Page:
3 compensated temperature. The three outputs are related to each other by the following formula: Tsky = Tsky + T compensated uncompensated ambient Where Tsky uncompensated is the temperature difference between the detector reference temperature (T ambient )and the target compensated temperature (Tsky compensated ). The detectors were calibrated in terms of output using a black body of known temperature to fill their fields of view. The experimental error in the sky temperature measurements from the detector is about 2 o C (Maghrabi 2007). The results presented in this paper illustrate the scanner detectors ability to detect clouds at the zenith and at different zenith angles. RESULTS AND DISCUSSION Results from the Scanner at the Zenith The detectors were tested for their sensitivity to cloud coverage under different sky conditions. These conditions varied according to the cloud cover from clear, through partly cloudy, to totally overcast skies. Figure (2) shows hourly data taken between April 27 th and May 1 st 2005 by the detector with the 3 o FOV at the zenith. The three temperatures in the figure correspond to the three detector output temperatures (Tsky compensated, Tsky uncompensated and Tair ambient). Low compensated sky temperatures represent a clear sky, and high temperatures (from -5 o C to above 0 o C) indicate low, thick clouds. The sky experienced both clear and cloudy times over this period. The sky stayed clear for the first day, from the afternoon of the 27 th of April until 1 PM the next day. The sharp increase on the morning of March 28 th was due to the presence of mid-level clouds where the sky becomes clear again after only an hour. After this point (from midday of April 28 th ) there was a build up of clouds observed. During this cloudy period (1 PM April 28 th to 1 AM April 29 th ) the sky experienced overcast periods where the compensated sky temperature remained between the 5 to 10 o C mark. The sky then experienced cloudy and clear sky conditions represented by increases and decreases in the sky temperatures. At 10 AM on the morning of the 29 th of April the sky remained clear for more than 12 hours, after which clouds started to develop in the field of view. It is evident from the above results that the distinction between the clear sky and the clouds in the FOV is straightforward at most times. A cloud discrimination criterion can be readily determined from the data set. Also, the cloud detector s data generally agrees with cloud information found in Weather Bureau records, but are more detailed. Figure (3) shows histograms summarizing data from the cloud monitor at the zenith over 1300 hours of night-time operation. The uncompensated sky temperature is shown for the three types of sky. The first histogram (1 st on the left) is of 220 data points taken from totally overcast skies. It shows the expected range of temperatures from the detector, which is between 3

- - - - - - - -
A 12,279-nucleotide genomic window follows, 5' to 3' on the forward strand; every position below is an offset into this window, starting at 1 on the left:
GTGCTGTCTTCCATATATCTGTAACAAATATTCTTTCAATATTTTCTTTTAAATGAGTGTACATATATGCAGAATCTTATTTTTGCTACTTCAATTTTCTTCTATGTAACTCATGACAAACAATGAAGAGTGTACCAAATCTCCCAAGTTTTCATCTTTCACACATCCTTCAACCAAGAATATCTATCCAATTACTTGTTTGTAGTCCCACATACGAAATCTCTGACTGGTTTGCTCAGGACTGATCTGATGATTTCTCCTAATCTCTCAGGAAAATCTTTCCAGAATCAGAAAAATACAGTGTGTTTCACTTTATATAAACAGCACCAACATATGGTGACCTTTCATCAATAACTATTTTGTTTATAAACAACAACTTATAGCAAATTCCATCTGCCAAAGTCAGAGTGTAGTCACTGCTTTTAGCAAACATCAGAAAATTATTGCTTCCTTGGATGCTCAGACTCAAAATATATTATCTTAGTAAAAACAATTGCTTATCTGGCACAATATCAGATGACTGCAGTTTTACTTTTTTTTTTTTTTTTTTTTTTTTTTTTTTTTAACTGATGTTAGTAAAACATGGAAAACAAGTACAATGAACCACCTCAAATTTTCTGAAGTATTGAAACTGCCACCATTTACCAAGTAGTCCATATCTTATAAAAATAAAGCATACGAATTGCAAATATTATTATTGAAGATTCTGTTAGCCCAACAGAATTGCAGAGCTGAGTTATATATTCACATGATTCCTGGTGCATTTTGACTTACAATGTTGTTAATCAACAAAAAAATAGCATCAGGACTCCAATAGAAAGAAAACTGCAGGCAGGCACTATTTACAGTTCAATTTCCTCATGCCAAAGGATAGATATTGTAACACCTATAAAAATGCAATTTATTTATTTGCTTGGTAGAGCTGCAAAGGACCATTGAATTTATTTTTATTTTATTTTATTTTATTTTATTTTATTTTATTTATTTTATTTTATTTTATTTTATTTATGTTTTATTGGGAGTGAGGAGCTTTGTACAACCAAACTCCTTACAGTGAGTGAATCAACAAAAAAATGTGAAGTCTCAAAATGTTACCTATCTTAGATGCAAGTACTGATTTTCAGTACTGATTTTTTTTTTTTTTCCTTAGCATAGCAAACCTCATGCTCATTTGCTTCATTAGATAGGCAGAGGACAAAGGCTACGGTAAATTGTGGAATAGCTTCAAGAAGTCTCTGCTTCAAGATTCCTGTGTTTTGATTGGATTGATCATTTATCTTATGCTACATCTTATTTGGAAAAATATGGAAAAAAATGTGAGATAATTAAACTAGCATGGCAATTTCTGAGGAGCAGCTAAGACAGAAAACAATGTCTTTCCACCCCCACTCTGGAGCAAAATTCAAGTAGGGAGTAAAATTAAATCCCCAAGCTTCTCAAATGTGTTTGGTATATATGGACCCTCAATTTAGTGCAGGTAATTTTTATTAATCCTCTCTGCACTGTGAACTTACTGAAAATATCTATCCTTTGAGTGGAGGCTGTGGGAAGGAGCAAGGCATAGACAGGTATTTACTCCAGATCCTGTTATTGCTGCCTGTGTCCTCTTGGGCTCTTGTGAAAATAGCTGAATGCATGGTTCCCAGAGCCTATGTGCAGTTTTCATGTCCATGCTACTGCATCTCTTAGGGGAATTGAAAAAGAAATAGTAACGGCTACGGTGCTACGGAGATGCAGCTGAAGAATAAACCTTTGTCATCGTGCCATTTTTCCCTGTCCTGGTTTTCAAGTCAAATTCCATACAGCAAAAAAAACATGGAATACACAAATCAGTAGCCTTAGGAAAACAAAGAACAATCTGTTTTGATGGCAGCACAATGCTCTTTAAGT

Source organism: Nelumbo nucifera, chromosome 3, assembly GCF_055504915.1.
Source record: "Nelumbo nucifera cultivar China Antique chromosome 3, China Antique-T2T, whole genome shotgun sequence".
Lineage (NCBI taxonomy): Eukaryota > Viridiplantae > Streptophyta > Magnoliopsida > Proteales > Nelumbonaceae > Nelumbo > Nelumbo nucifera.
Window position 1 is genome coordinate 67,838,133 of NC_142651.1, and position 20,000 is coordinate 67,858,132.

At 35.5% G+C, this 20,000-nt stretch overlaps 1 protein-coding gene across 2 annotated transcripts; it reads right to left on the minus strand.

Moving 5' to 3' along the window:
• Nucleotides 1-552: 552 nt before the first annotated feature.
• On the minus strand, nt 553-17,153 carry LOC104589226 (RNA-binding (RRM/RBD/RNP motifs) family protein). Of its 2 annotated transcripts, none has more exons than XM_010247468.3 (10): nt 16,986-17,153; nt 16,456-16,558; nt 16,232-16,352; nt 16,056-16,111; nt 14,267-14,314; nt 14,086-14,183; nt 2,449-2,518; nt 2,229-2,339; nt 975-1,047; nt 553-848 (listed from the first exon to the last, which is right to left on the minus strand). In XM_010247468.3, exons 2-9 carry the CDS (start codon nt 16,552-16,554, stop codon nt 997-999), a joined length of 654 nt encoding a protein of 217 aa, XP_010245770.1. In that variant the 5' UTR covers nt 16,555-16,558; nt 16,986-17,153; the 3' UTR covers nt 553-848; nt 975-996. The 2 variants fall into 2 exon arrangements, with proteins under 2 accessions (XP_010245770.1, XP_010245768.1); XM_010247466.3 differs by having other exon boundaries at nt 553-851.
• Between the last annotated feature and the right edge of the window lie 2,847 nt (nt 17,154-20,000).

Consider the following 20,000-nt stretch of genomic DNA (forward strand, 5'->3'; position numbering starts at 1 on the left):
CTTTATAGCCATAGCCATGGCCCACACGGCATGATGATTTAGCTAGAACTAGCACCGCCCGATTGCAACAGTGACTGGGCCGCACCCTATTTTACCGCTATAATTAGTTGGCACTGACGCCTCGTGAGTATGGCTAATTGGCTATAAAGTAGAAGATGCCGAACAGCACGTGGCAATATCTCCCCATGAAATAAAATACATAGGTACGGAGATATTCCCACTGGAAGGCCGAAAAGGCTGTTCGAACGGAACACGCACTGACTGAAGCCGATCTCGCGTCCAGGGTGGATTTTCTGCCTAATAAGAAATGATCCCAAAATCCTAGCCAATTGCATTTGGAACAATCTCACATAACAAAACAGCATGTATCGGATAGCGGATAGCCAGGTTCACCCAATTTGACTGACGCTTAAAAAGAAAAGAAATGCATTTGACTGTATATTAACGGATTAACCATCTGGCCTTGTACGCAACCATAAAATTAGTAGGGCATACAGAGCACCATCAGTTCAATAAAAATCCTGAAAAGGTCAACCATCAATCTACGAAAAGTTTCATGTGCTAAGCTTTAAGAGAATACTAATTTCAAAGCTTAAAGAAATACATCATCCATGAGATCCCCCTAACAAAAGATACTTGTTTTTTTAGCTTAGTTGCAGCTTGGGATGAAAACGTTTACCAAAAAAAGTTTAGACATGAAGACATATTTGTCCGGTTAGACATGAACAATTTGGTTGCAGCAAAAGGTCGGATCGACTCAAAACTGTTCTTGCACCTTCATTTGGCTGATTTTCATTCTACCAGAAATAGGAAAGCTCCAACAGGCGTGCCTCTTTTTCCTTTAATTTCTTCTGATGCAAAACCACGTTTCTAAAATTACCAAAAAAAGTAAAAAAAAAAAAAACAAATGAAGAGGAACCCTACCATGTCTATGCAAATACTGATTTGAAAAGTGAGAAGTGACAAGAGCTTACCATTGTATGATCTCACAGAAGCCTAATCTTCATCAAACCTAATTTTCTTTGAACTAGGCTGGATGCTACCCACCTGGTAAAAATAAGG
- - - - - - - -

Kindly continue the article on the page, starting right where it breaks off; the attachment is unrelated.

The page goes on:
4 0 o C to around 15 o C. The variation in the temperature depends mainly on the cloud properties, e.g. cloud height; a mean of -6 o C is found in such cases. The second histogram (the middle figure) is of 930 data points taken from totally clear skies. The temperature ranges between 39 o C and 25 o C, with a mean of 27 o C. This variation in temperatures is attributed to changing atmospheric conditions, e.g. air temperature and the amount of water vapor. Partly overcast skies are those that showed clouds and clear sky periods at the same time. The temperature ranges for this case vary according to the sky clearness or the amount of cloud cover in the FOV. The temperature ranges are intermediate between the clear sky and overcast cases and are shown in the last histogram. These histograms show that there is clear, measurable separation between the cloudy and clear skies and confirm the ability of the detector in various atmospheric conditions. Measurements from the Scanning at Different zenith Angles Figure (4) shows an example of two full scans from the scanner detector showing totally overcast and totally clear skies. The former scan was taken on the 25 th of April 2005 at 9 AM for a totally overcast sky with uniformly distributed low-level clouds. The clear sky scan was taken on July 22 nd 2001 at 19:30. The temperature plotted is the uncompensated sky temperature. The two curves are characterized by the absence of any structure through all the zenith angles. However, the cloudy sky appears warmer than the clear sky by about 20 o C at zenith angles between 30 o to 150 o. This difference decreases until it reaches of about 0 to 5 degrees at the horizon, where for both situations the sky temperature is similar or very close to the screen (air) temperatures. This is a consequence of the increasing optical depth of the radiating molecules (particularly water) within the band pass of the detector. These two curves represent the ideal situation for the two most extreme sky conditions: totally clear and totally overcast. The curve of the overcast conditions may differ according to the type and distribution of the clouds. On the other hand, the clear sky curve is standard and the range of sky temperatures may depend on the prevailing atmospheric conditions. The presence of clouds at any zenith angle may cause structure to appear in the curve as seen in Figure 5. Figure (5) shows another example of three full scans from the scanner detector during the night of 26 th November 2002 from 6:30 to 6:40 in the morning with changing cloud coverage. The sky temperatures range from 35 o C at the zenith to -3 o C near the horizon. The three curves are characterized by the presence of different structures. An increase in the sky temperature at any zenith angle indicates the existence of clouds in the FOV of the detector. At 6:30 am the scanner indicates the presence of clouds at different zenith angles mainly between 15 o 20 o, 39 o 70 o, 109 o and 115 o. These are represented by an increase in the sky temperature from a smooth expected ideal clear sky, which may be similar to that of the clear sky found in figure (4). At 6:35 the clouds start to move toward the west. For example the cloud found at the 50 o angle in the previous scan is now located at 55 o angle. At 6:40 the sky started to clear toward the eastern side, particularly at those zenith angles previously detecting clouds, but some detectable clouds were still observed at the zenith angle 140 o. 4